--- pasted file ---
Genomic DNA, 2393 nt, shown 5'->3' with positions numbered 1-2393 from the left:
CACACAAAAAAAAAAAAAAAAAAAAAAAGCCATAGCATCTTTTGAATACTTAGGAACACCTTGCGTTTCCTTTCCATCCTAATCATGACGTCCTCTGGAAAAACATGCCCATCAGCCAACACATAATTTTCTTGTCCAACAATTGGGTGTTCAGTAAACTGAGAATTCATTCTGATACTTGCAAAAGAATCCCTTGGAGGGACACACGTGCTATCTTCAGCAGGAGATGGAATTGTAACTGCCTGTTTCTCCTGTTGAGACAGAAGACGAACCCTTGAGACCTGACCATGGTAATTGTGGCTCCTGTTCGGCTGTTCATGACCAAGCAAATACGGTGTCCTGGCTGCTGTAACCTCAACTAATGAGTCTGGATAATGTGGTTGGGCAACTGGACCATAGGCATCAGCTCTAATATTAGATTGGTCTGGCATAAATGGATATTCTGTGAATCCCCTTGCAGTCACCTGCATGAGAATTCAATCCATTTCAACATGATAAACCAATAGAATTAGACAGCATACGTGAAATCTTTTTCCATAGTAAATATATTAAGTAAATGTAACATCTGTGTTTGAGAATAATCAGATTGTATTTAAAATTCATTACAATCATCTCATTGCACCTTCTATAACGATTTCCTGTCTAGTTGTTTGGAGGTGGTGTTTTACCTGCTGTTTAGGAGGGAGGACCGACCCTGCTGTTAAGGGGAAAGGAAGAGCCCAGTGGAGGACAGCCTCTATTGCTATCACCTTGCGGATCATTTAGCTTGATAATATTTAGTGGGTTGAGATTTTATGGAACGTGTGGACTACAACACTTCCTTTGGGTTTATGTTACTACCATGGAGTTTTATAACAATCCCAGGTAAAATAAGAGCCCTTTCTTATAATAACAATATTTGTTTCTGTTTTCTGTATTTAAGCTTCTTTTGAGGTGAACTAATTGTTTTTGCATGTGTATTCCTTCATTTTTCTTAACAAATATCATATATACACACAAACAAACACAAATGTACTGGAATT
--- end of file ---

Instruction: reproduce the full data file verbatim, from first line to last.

Genomic DNA, 2393 nt, shown 5'->3' with positions numbered 1-2393 from the left:
CACACAAAAAAAAAAAAAAAAAAAAAAAGCCATAGCATCTTTTGAATACTTAGGAACACCTTGCGTTTCCTTTCCATCCTAATCATGACGTCCTCTGGAAAAACATGCCCATCAGCCAACACATAATTTTCTTGTCCAACAATTGGGTGTTCAGTAAACTGAGAATTCATTCTGATACTTGCAAAAGAATCCCTTGGAGGGACACACGTGCTATCTTCAGCAGGAGATGGAATTGTAACTGCCTGTTTCTCCTGTTGAGACAGAAGACGAACCCTTGAGACCTGACCATGGTAATTGTGGCTCCTGTTCGGCTGTTCATGACCAAGCAAATACGGTGTCCTGGCTGCTGTAACCTCAACTAATGAGTCTGGATAATGTGGTTGGGCAACTGGACCATAGGCATCAGCTCTAATATTAGATTGGTCTGGCATAAATGGATATTCTGTGAATCCCCTTGCAGTCACCTGCATGAGAATTCAATCCATTTCAACATGATAAACCAATAGAATTAGACAGCATACGTGAAATCTTTTTCCATAGTAAATATATTAAGTAAATGTAACATCTGTGTTTGAGAATAATCAGATTGTATTTAAAATTCATTACAATCATCTCATTGCACCTTCTATAACGATTTCCTGTCTAGTTGTTTGGAGGTGGTGTTTTACCTGCTGTTTAGGAGGGAGGACCGACCCTGCTGTTAAGGGGAAAGGAAGAGCCCAGTGGAGGACAGCCTCTATTGCTATCACCTTGCGGATCATTTAGCTTGATAATATTTAGTGGGTTGAGATTTTATGGAACGTGTGGACTACAACACTTCCTTTGGGTTTATGTTACTACCATGGAGTTTTATAACAATCCCAGGTAAAATAAGAGCCCTTTCTTATAATAACAATATTTGTTTCTGTTTTCTGTATTTAAGCTTCTTTTGAGGTGAACTAATTGTTTTTGCATGTGTATTCCTTCATTTTTCTTAACAAATATCATATATACACACAAACAAACACAAATGTACTGGAATT